Another iconic setting for the London 2012 Games is Hyde Park, where 3,000 spectators will enjoy great views of the triathlon and marathon swimming events in the park’s famous Serpentine Lake.
One of the most expansive Royal Parks in the English capital Hyde Park has an evolving sporting heritage. As the home to numerous amateur sports clubs, such as the Serpentine Swimming Club, it has also frequently hosted large scale sports events – including the London edition of the annual ITU World Triathlon Series.
Indeed, the huge park is a space where many Londoners enjoy their daily sporting fix, providing ample space for local residents and visitors to run, cycle and swim, in a central London location.
The London 2012 organisers will make every effort to ensure that the park is returned to its usual condition once the Games have concluded. The spectator grandstand next to the Serpentine Lake for the triathlon and marathon swimming events will be carefully dismantled and Hyde Park’s standard recreational and leisure activities will be relatively undisturbed.
The open water Marathon Swimming 10km event will take place over two days on 9th and 10th of August, with the female swimmers on the first day and the male swimmers participating on the second. The 10km swim was introduced to the Olympic schedule at the Beijing 2008 Games and the distance takes just under two hours to complete for the elite men and women participants.
Triathlon joined the Olympic schedule at the 2000 games in Sydney and its course at London 2012 will see competitors start and finish at Hyde Park.
The competition commences with a 1.5km swim in the Serpentine, a 40km bike ride, consisting of seven laps around a circuit which includes Buckingham Palace, and a four-lap 10km run around the Serpentine Lake to finish.
Public facilities: The Games Mobility service will be present, plus there is a London 2012 Shop. There will also be London 2012 information points for venue and sports information, transport updates, lost and found services and pushchair and wheelchair storage.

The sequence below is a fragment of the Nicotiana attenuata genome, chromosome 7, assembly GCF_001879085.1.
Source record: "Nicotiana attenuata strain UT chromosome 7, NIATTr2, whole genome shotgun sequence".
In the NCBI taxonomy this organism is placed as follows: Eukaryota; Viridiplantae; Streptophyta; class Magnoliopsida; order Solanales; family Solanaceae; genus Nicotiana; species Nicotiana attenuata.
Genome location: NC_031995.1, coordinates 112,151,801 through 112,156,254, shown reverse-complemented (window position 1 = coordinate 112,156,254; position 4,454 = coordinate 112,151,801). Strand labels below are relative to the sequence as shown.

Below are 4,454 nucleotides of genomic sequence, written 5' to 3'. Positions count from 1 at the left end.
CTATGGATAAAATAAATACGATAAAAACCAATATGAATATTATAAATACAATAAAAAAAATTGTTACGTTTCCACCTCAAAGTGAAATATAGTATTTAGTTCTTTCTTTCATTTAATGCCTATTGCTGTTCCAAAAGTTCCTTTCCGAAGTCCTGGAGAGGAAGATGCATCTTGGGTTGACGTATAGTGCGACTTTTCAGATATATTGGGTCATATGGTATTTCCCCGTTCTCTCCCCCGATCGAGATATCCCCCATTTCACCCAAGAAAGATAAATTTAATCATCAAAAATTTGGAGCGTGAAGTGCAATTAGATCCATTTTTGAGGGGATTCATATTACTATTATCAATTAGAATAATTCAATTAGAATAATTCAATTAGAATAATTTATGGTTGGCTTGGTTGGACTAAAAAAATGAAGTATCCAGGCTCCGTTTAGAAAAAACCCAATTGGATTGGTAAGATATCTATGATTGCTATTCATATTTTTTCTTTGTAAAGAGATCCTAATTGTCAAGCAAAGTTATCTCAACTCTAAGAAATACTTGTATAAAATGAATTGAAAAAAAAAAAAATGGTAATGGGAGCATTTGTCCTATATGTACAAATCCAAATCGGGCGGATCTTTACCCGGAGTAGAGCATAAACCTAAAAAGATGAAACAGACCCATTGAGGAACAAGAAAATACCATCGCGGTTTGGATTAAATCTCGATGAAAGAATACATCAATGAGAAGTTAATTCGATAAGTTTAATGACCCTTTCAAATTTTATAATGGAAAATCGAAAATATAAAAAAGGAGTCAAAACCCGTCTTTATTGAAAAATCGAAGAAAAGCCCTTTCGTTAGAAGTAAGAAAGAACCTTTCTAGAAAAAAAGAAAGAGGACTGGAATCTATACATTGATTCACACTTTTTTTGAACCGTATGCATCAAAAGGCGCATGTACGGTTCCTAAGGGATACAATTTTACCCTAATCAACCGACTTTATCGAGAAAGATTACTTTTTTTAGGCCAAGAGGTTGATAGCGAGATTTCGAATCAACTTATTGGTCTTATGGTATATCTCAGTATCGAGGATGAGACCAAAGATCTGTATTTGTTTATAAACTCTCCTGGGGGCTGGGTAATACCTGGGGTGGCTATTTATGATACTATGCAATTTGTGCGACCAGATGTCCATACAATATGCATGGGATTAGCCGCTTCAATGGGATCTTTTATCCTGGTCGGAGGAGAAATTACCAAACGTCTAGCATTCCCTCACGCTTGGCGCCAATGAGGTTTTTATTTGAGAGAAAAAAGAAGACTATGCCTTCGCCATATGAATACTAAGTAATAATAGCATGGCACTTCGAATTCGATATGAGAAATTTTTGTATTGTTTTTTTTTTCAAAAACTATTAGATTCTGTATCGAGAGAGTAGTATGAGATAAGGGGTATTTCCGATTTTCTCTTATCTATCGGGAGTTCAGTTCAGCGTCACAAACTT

History: Hyde Park has been open to the public since 1637 and is the most expansive of London’s Royal Parks.
What's on? Triathlon (4th & 7th August), Marathon Swimming (9th & 10th August).
How do you get there? There are numerous public transport options including national rail services to Paddington or Victoria (both around a 20 minute walk) and London Underground services to Hyde Park Corner (for arrival only, a five minute walk), Marble Arch (also for arrival only, 15 minute walk) or Bond Street, Edgware Road, Paddington and Victoria which are all around 20 minutes walking distance. There are also numerous local bus services.
Find Hyde Park on the map: here.
Location – in relation to other venues: Hyde Park is approximately nine miles to the west of the Olympic Stadium on the other side of Central London.
Location – on the tube: Hyde Park Corner (for arrival only) is around a five minute walk, whilst Marble Arch (also for arrival only) is roughly a 15 minute walk. Bond Street, Edgware Road, Paddington and Victoria are all around 20 minutes walking distance.